def change
    change_table :testers do |t|
      t.references :user, index: true 
    end
  end
  def down
    change_table :testers do |t|
      t.remove :user_id
    end
  end
end

c.f.: http://apidock.com/rails/ActiveRecord/ConnectionAdapters/SchemaStatements/change_table

3
  • 1
    change and down methods? aren't up and down methods instead?
    – MaicolBen
    Commented Oct 29, 2015 at 20:41
  • @MaicolBen yes, and you can also just leave off the down method.
    – Hut8
    Commented Nov 6, 2015 at 23:25
  • @MaicolBen Without the down method, I got ActiveRecord::IrreversibleMigration when rolling back using Rails 3.2. I also had to change change to up. Commented Mar 1, 2016 at 2:35
27

Running rails g migration AddUserRefToSponsors user:references will generate the following migration:

def change
  add_reference :sponsors, :user, index: true
end
1
  • Which version of Rails is this for? Commented Mar 1, 2016 at 2:29
8

When adding a column you need to make that column an integer and if possible stick with rails conventions. So for your case I am assuming you already have a Tester and User models, and testers and users tables.

To add the foreign key you need to create an integer column with the name user_id (convention):

add_column :tester, :user_id, :integer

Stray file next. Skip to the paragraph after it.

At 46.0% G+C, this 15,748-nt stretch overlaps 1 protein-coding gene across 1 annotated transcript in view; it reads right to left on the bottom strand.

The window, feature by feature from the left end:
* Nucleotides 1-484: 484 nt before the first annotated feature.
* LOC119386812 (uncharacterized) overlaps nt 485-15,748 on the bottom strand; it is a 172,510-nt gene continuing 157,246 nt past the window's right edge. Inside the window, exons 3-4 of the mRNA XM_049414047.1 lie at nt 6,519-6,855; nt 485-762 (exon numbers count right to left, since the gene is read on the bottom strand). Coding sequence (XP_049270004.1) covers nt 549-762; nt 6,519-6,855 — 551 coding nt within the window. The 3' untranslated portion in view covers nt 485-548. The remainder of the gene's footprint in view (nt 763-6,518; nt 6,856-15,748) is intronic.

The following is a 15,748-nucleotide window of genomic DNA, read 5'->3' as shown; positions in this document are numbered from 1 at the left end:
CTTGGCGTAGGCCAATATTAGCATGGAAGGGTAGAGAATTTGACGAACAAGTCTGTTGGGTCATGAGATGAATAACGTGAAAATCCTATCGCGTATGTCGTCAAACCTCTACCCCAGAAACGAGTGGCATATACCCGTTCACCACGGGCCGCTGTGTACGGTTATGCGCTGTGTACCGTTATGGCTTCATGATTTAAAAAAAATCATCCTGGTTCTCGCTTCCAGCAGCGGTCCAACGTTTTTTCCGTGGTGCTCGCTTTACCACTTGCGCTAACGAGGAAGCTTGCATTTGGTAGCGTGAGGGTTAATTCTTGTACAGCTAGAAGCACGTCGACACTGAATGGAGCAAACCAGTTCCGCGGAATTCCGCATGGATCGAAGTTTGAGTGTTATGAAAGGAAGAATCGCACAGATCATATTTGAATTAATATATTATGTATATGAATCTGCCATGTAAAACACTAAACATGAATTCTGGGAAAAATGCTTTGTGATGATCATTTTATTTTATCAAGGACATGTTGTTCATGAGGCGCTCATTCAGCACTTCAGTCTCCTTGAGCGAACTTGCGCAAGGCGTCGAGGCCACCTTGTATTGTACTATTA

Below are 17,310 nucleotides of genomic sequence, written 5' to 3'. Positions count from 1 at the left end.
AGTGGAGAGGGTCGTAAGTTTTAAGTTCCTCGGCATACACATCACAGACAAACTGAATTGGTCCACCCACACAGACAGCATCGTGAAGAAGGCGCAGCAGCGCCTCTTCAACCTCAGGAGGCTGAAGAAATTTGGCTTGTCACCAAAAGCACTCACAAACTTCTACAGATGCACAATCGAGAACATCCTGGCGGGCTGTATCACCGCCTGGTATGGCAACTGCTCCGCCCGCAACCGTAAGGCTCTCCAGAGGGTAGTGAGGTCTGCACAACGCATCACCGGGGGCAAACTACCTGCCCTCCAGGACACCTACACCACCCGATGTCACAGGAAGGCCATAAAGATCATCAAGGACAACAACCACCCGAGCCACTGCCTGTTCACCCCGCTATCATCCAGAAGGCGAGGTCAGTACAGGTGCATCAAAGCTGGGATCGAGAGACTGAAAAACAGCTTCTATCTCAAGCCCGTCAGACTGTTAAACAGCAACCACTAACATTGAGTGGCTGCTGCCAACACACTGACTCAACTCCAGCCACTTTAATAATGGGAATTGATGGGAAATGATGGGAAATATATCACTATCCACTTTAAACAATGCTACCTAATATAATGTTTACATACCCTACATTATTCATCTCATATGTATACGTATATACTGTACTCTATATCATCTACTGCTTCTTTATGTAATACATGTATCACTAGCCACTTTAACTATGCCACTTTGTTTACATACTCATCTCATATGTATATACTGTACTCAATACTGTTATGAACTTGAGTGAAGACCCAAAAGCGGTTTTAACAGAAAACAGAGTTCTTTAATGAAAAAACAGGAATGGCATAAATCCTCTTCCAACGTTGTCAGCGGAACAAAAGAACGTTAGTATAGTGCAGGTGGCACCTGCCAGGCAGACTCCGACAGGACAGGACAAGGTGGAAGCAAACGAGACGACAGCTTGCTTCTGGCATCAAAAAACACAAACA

Then add a belongs_to to the tester model:

class Tester < ActiveRecord::Base
  belongs_to :user
end

And you might also want to add an index for the foreign key (this is something the references already does for you):

add_index :tester, :user_id
8

That will do the trick:

rails g migration add_user_to_tester user_id:integer:index
1
  • I like that this also adds the index that you will most likely want.
    – bheeshmar
    Commented Aug 19, 2014 at 18:38
3

You can add references to your model through command line in the following manner:

rails g migration add_column_to_tester user_id:integer

This will generate a migration file like :

class AddColumnToTesters < ActiveRecord::Migration
  def change
    add_column :testers, :user_id, :integer
  end
end

This works fine every time i use it..

3

For Rails 4

The generator accepts column type as references (also available as belongs_to).

This migration will create a user_id column and appropriate index:

$ rails g migration AddUserRefToProducts user:references 

generates:

class AddUserRefToProducts < ActiveRecord::Migration
  def change
    add_reference :products, :user, index: true
  end
end

http://guides.rubyonrails.org/active_record_migrations.html#creating-a-standalone-migration

For Rails 3

Helper is called references (also available as belongs_to).

This migration will create a category_id column of the appropriate type. Note that you pass the model name, not the column name. Active Record adds the _id for you.

change_table :products do |t|
  t.references :category
end

If you have polymorphic belongs_to associations then references will add both of the columns required:

change_table :products do |t|
  t.references :attachment, :polymorphic => {:default => 'Photo'}
end

Will add an attachment_id column and a string attachment_type column with a default value of Photo.

http://guides.rubyonrails.org/v3.2.21/migrations.html#creating-a-standalone-migration